Last edited by King Tuts Tomb; 04-15-2011 at 10:02 PM.

  12. #61
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    Default Re: Good JA Adande article: Small market, Part 1

    Quote Originally Posted by King Tuts Tomb View Post
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    NBA teams, big market and small, wouldn't do this. Teams like the flexibility to spend their money how they want. I can't see the players association or the owners pushing for this.

    LeBron and Bosh didn't sign for the max. So you'd have no problem with them in your scenario?

    You're right except for the amount. Wade would get the max, Lebron would get 10 mil, and Bosh 7.5. I think they'd decide not to join forces to chase a title in that scenario. Maybe Lebron would stay with the Cavs or perhaps he'd join the Nets where they didn't already have a max player and he could get paid. The players are going to agree to some form of salary reduction when this is settled. You have no idea how they'll agree to it but at least they would keep the same max salary in this scenario and a team wouldn't spend 90% of their salary cap on 2-3 players so the guys under them could actually get paid. A true hard cap set at the current soft cap would with no limit to a max salary could have the same effect though. Let someone pay Melo 40 mil, and see what's left of their cap to bring in another top player.


    The key quote from the Silver article is this:

    We’re spending too much on (player) salaries, though, and under our current CBA, we pay roughly 57 percent of gross (income) to our players. At our meeting during All-Star weekend, we told them prospects are wonderful, but the model is broken, and no business is sustainable over time that pays out more than it takes in. By definition, if we pay out 57 percent of the gross, it has to cost us less than 43 cents to generate every dollar, and that’s not the case.

    The biggest problem for competition is that small market teams aren't solvent enough to sign veterans and make that extra push for a championship. It's not superstars bolting for big markets.


    That's one of the things he brings up in the article but it's not the key quote or the focus of the article. I said that I realize the financial issues will always be priority #1.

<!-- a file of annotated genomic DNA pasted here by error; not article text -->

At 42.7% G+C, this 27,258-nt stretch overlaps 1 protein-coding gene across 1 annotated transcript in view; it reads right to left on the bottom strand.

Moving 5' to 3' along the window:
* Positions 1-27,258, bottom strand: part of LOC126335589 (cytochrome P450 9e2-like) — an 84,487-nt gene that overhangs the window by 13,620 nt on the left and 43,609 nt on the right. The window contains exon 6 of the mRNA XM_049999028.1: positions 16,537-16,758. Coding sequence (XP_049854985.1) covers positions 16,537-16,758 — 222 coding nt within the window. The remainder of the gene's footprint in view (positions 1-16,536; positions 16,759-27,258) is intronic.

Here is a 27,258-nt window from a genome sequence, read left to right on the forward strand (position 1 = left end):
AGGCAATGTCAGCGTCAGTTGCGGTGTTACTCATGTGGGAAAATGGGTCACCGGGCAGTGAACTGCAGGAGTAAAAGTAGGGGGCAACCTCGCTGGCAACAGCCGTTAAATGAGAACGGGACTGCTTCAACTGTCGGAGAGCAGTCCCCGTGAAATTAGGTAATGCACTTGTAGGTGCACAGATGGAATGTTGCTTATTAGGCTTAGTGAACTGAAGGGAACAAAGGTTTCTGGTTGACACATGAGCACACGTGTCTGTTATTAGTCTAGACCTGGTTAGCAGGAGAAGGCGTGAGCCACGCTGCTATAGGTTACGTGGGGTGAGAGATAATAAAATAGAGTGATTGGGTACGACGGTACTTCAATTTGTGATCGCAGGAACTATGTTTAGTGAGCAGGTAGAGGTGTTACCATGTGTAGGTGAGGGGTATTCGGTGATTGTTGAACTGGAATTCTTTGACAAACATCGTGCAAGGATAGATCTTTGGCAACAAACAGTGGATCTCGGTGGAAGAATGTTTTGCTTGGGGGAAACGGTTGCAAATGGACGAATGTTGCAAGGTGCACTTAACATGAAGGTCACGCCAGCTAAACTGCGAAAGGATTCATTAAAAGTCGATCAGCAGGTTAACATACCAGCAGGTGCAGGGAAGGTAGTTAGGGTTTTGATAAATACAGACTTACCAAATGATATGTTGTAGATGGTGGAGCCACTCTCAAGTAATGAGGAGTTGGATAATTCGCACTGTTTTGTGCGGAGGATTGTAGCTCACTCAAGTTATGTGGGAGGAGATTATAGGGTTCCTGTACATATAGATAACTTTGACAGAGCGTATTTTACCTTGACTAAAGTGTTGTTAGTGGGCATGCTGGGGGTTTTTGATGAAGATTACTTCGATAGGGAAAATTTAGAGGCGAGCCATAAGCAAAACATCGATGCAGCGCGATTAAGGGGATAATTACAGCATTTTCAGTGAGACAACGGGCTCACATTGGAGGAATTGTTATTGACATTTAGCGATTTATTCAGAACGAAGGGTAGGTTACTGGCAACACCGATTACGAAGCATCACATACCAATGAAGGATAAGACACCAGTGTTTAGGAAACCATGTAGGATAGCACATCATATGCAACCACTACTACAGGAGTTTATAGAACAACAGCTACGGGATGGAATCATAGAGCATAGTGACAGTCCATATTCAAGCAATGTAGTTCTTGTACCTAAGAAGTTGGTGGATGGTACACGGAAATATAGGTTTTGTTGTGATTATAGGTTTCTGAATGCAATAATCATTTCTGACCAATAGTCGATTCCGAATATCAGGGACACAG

Here's another quote.

    "Also, when it comes to distribution of revenue, more now than in any of the CBAs I’ve been involved in, there has been more discussion about competition." " In addition to our desire to create a model where all teams at least have the opportunity to be profitable, we also are focused on a model where all 30 teams have the opportunity to compete for a championship. There’s a recognition out there now that’s not the current model"

    Parity is an issue on the table at least with the Owners and if they really want it in the cba they'll get it. All the players really care about is the % of BRI they receive. When you read the full article it sounds like a hard cap is the NBA's way of achieving parity, and I'm fine with that. At least it's better system then what we have now.

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    Default Re: Good JA Adande article: Small market, Part 1

    I'm sorry I fail to see why a player shouldn't be able to go whereever he wants to go. If a team is losing, or failing to win a championship, the star player has every right to go where ever he wants to go and if another star player in a simliar situation wants to play with the other guy in order to win a championship.....then let them. If the player doesn't want to stay, that isn't his fault it is the team's fault.